Welcome back! This week, we're going to cover the foundation concepts that you'll be working with in 3.0. This week's topic applies to any user, both old and new, and next week we'll cover a couple more for the more in-depth user. If you're going to skip a week, don't make it this one, make it the next one.
On with the show...
For a basic configuration, there are three concepts that you need to be familiar with -- controllers, channels, and patching.
Everyone knows what a controller is. It's the hardware that controls your lights (or whatever you're controlling). In this new version, controllers are something you create once and you don't touch again unless your hardware setup changes. You create controllers to model the hardware you use in real life. If you have a Ren-64 running your display, you create a 64-channel Renard controller in the software and configure the output module it uses accordingly. On this side of things, the hardware side, the changes aren't as sweeping or drastic. But, as an added feature, we now support the IDoLaundry interface. Use the appropriate module and you're set for marital bliss. Same goes for the IMakeToast and and IBrewCoffee interfaces, guaranteed to brighten every morning. After all, working on your Christmas display is so much easier when your spouse is happy, is it not? (Let's see just how many people read this...)
In Vixen 2.x, we only had the concept of channels -- the "channel" that you put values into was the same "channel" of data that was output to a controller later on. However, in 3.0, we are separating the concepts of "channels" and "outputs". A channel of data may go to a single controller output, but it doesn't have to. For example, we might have the "Left window wreath" channel or the "Megatree segment 7" channel. This conceptually models the display and better models a user's intent (e.g., "I want this to be applied to the left window wreath" as opposed to "I want this to be applied to the second Renard controller, 14th output"). Separately, there may be a Renard controller with outputs from "Renard-1" through to "Renard-32" that the channels get connected to. You decide where a channel of data will be output and you set it up once. Unlike 2.x, channels are no longer something that you create for each sequence. You create them for the display (again, modelling the display) and all sequences use the same collection of system-wide channels. So how do we link up channels and controllers?
To connect a channel to a controller output, we use a patch. This is simply a way to link them together. We do this because we may want to link up a single channel with multiple outputs, or we may want to move display items around. In Vixen 2.x, we would have to edit the controller channels and busily copy-paste everything around to match the intended result. Now, we just have to patch the channels to different outputs. (Another example may be wanting to sequence some data on channels that we don't have controllers for yet. We can add channels to the display, but not have them patched through to any outputs, and then add the outputs and patches later on.)
For editing, there is only one more concept to add --
As mentioned earlier, we are adding the concept of an "effect". There will be many different types of effects and developers in the community will be able to write more. These can be as simple as the effects we are used to from Vixen 2.x (such as a fade in, fade out, or a static level on or off), or more complex (like the spinning of a megatree, chase effects, pulse effects, etc). An effect can be applied to a number of channels and will generate the data for those channels based on the way the effect is configured. One of the things that makes these effects useful is that they represent your intent -- spin a tree, chase fade an arch, blinky flashy -- without requiring you to figure out how to execute that intent. If you apply a spin effect to your mega-tree, it doesn't matter if you have 32 channels in it or 128, the effect figures out how to make it happen. Again, you tell it "what" and it figures out "how". If you later add or remove channels to/from that mega-tree, you don't need to do anything with the effects you've applied to it, they will still work.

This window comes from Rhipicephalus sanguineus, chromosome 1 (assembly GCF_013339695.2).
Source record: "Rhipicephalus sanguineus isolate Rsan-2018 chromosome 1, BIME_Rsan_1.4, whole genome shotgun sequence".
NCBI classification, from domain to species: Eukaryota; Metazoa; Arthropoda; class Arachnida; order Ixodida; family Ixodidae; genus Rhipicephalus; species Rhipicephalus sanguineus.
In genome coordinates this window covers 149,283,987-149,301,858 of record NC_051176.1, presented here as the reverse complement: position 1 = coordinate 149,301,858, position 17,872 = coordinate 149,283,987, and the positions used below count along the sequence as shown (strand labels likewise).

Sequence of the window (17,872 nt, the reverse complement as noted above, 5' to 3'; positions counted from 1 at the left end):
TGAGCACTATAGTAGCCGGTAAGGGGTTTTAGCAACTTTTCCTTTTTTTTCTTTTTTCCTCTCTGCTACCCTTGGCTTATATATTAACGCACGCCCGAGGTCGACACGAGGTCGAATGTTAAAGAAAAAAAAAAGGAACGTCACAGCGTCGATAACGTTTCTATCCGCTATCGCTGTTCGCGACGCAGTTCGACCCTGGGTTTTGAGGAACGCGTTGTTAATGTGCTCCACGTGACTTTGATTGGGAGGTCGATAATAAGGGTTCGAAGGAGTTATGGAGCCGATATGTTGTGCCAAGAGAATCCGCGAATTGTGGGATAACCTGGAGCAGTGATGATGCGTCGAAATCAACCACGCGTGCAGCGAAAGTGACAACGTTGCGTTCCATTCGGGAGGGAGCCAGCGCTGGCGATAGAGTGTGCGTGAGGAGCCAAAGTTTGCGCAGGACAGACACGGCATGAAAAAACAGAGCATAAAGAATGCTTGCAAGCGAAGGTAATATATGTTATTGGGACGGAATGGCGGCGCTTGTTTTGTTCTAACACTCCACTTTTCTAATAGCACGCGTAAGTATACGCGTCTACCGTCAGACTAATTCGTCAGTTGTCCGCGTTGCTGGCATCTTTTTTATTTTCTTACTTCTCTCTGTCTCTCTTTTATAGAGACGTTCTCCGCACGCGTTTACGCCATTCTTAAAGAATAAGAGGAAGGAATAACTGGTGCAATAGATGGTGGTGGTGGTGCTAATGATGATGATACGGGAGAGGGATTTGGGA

So how does this all tie together?
Pretty simply, actually.
You apply an effect to a channel and patching gets it to the right controller outputs. There's not much to it. You meant for the data to go to the second controller output and not the first one? Change the patch, the data will follow. It's supposed to fade from 100% to 50%, not 25%? Change the effect properties. Or what if you'd rather see that fade applied to the front door and not the garage door? Move the effect to a different channel.
One thing we've tried hard to accomplish is allowing more advanced users freedom while not requiring beginning users to have to worry about more advanced concepts. In the simplest configuration, you define a controller and let the administration program create channels and patches for you (with each controller output getting a single channel patched to it). It's ready to go at that point. But you don't have to start with controllers if you don't want to. You can work in a disconnected setting where you define channels and sequence data for those channels and later define controllers and patch them all up. It's completely up to you.
If you can understand the first three concepts, you can configure your display. If you can understand the concept of effects, you can also create sequences. For a basic display, you have everything you need to get started.
That's it for this week, so thanks for reading!